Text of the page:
LET’S COOK: This one is ‘it’
By now you know that vintage is a nearby friend of mine. Recently I watched a vintage black and white movie, “It,” which starred the wonderful Clara Bow. Bow was a silent film actress who made the successfully transition to “talkies” in the late twenties. Her performance in the movie as a gutsy shop girl brought her global fame and the nickname “The It Girl.” Her fetching charms and matchlessness had men at her feet. Her adaptation from silent movies to talkies was successful because she knew what to bring along from her earlier background. She did not ditch the heritage of her silent movie years because something new and better was coming along; rather, she took the angle of combining the new with the old.
Have you noticed how many treasured items vanish from our daily lives? Consider typewriters- who didn’t love the raised impression of the letters on linen stationery? What about monogramed napkin rings, impressive chrome toasters, wood paneled telephone booths, paper maps, well, you catch the drift. We must endeavor to be a tad more like Clara Bow and become better at combining the old with the new. Skilled is the soul who masters this opportunity. Bless the one who translates grandma’s chipped everyday dishes into creative garden art, thus allowing her memory to bloom.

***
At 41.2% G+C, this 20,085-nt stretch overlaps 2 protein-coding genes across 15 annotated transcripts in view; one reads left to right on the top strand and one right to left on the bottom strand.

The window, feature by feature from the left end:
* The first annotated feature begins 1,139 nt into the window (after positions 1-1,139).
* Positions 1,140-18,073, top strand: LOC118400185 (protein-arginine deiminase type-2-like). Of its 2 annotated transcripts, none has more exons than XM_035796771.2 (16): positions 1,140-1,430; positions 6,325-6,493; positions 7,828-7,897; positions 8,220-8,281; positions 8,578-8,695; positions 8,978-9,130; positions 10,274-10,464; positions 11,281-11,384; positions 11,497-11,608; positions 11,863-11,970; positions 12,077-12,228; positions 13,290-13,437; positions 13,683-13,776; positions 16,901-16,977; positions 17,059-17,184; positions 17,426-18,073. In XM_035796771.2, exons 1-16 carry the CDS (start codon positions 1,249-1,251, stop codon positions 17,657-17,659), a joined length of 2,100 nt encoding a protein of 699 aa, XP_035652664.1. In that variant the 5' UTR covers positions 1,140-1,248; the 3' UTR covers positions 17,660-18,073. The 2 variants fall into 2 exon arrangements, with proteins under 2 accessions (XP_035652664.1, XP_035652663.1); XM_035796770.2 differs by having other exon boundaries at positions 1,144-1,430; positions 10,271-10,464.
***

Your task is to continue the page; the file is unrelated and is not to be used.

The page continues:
Things will and often do go wrong in life, but having an eye-catching napkin ring at your side can be a good defense. Earnestly, the comfort that one experiences as the ring is slipped from the cloth damask napkin is not to be overlooked. It is a moment of accomplishment and one that you so deserve in a world filled with daily bumps. You may have backed into the neighbor’s car this morning, maybe you forgot to unhook your garden hose from the house faucet before freezing time. Well, not to worry. This is one of life’s finer delights that you would have to work hard at to mess up. I admit it is a minor triumph but one that can cheer you on in the daily grind of life. Don’t fall for the common thought that “napkin rings are out of date.” Rather look at them as your lifesaver!
With Thanksgiving soon to be at our doorstep, I started thinking about what would be a heritage dessert to bring for those who are not fans of the traditional pumpkin pie. My thoughts trailed back to my days in Massachusetts where I enjoyed a Thanksgiving meal that featured pumpkin and apple pies. However, elevated in the corner of the buffet was an undeniably simple cake and the scent of orange was all about it. I was soon made aware that it was a Williamsburg Orange Cake, created from a New England heritage recipe.
This brings us back to Clara Bow-now you know-the Hollywood “It Girl” not only for beauty and charm, but her angle at linking past and future. This Williamsburg Orange Cake is “It.” Once you have tasted this cake you will understand why it has survived the silent movies, wood cook stoves, the Charleston, Elvis and even carbon paper. This is a cake recipe to share with future generations so they too can enjoy it-preferably with lovely napkin rings. Happy Thanksgiving!
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